When to Bring Your Child to the Box

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Kids love to imitate mommy and daddy, especially when they see how much fun their parents are having at their box. Nonetheless, many mothers and fathers aren’t certain when children are too young to be lifting weights.
Because youngsters grow at different rates, there is no “set age” at which they become ready to start bulking up. Truly, each boy’s and girl’s body matures at a different rate. Yet, there are some good guidelines to follow to help determine whether a young person is ready to start working with weights.

1 – Is the Child Entering Puberty?
A pre-pubescent boy or girl probably isn’t ready for weight lifting, although he or she could handle some non-weight bearing strength training, such as push-ups. Once adolescence sets in at around age 12-13, most kids – or “tweens” – won’t be harmed by regular trips to the weight room. This isn’t to say some children as young as eight aren’t actively lifting weights, as they are; however, most CrossFit experts feel this is simply too soon.

2 – Is the Child Coordinated and Strong Enough?
Though coordination isn’t completely necessary for all weight lifting, it is for free weight, just as is the ability to handle basic movements like push-ups. Some children simply aren’t able to coordinate their bodies well enough to properly conduct free weight exercises. What’s more, they might not even be able to do a sit-up. For them, weight-lifting on machines like the Nautilus, is a smarter, healthier choice, but only after they do some plyometric exercises to build up a little muscle.

3 – Does the Child’s Pediatrician Say Weight-Lifting Is Okay?
It’s not a bad idea to get the advice of a youngster’s primary physician when considering whether he or she is ready to lift dumbbells and do squats. A pediatrician should be able to look over the child’s past medical history, as well as growth charts, to provide suggestions.

4 – Does the Box Welcome Young People?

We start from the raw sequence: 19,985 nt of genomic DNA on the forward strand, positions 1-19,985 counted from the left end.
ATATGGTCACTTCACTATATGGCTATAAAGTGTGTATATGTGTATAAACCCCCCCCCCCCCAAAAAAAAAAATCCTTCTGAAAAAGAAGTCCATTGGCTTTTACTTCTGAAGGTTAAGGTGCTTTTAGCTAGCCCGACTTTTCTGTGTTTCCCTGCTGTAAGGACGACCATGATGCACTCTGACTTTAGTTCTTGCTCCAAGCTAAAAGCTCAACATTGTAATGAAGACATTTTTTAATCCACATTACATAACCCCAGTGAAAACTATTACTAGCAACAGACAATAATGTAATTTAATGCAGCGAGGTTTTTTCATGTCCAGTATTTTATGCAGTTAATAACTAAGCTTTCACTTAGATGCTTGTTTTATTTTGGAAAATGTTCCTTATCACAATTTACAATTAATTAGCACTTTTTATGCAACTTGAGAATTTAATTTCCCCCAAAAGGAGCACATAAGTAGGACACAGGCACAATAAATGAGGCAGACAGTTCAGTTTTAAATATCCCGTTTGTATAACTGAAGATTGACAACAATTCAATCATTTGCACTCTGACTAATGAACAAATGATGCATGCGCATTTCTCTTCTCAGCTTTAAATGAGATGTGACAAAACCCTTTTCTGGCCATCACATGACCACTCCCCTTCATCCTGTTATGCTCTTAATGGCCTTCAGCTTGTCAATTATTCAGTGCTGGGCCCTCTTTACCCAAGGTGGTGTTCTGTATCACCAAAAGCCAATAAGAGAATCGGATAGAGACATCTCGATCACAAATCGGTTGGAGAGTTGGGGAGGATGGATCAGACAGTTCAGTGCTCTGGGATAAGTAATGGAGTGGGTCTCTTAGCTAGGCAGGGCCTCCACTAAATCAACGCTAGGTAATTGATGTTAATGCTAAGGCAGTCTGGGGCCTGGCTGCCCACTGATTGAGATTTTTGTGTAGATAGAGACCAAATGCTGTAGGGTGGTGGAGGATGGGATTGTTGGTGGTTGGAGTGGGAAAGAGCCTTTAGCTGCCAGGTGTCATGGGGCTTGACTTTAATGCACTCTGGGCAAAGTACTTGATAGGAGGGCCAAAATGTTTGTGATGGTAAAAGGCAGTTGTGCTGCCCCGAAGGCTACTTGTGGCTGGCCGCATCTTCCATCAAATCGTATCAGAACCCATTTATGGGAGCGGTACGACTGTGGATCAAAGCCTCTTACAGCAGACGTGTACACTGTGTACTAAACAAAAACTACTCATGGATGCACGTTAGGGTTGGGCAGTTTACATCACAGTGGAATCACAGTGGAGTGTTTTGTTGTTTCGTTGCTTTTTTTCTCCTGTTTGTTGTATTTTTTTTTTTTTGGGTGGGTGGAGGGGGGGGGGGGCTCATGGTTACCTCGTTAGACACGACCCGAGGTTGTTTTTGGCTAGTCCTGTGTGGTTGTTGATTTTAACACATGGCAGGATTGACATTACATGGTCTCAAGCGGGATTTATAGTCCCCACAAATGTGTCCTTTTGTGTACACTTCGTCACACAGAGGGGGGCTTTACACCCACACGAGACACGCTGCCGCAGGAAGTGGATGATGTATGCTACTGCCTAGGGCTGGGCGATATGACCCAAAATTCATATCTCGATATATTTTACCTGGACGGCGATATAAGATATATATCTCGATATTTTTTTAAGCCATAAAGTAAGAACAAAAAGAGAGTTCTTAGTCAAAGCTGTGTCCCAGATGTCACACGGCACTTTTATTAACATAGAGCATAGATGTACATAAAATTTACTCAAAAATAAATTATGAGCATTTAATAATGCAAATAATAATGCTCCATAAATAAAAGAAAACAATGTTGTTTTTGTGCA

While a CrossFit box isn’t the type of environment where body builders are seen pulling construction equipment across a finish line in order to bulk up, they still might be unsafe for children. If mom or dad is already a CrossFit enthusiast, the child will likely learn more under his or her tutelage. Nevertheless, the reality is not every box allows young members to lift weights until they are of a certain age, even if they are supervised by an adult. Thus, the parent needs to check with his or her trainer to discuss guidelines in terms of young members.

When the day comes that weight-training is added to the child’s routine, the following precautions should always be kept in mind:

• Growing bodies are susceptible to injuries. Therefore, lifting weights to the point of exhaustion is never recommended for new lifters.
• Children and teens should learn the right and wrong way to handle weights. They need to be taught how to respect gym equipment before they are ever allowed to use it.
• If a kid cannot focus on the task at hand, he or she is simply not ready to lift weights.
• Children should never be allowed to lift weights without some kind of adult spotter.
• No child should be made to lift more weight than he or she wants to lift.

In the end, determining when to start a youngster on a weight training regimen depends on numerous factors. Without a doubt, some kids will have to wait longer than others; this is okay, and should be expected. In the meantime, they can always enjoy some old-fashioned cardio to keep them moving and growing, just like mom and dad! Eventually, CrossFit can be turned into a family affair.

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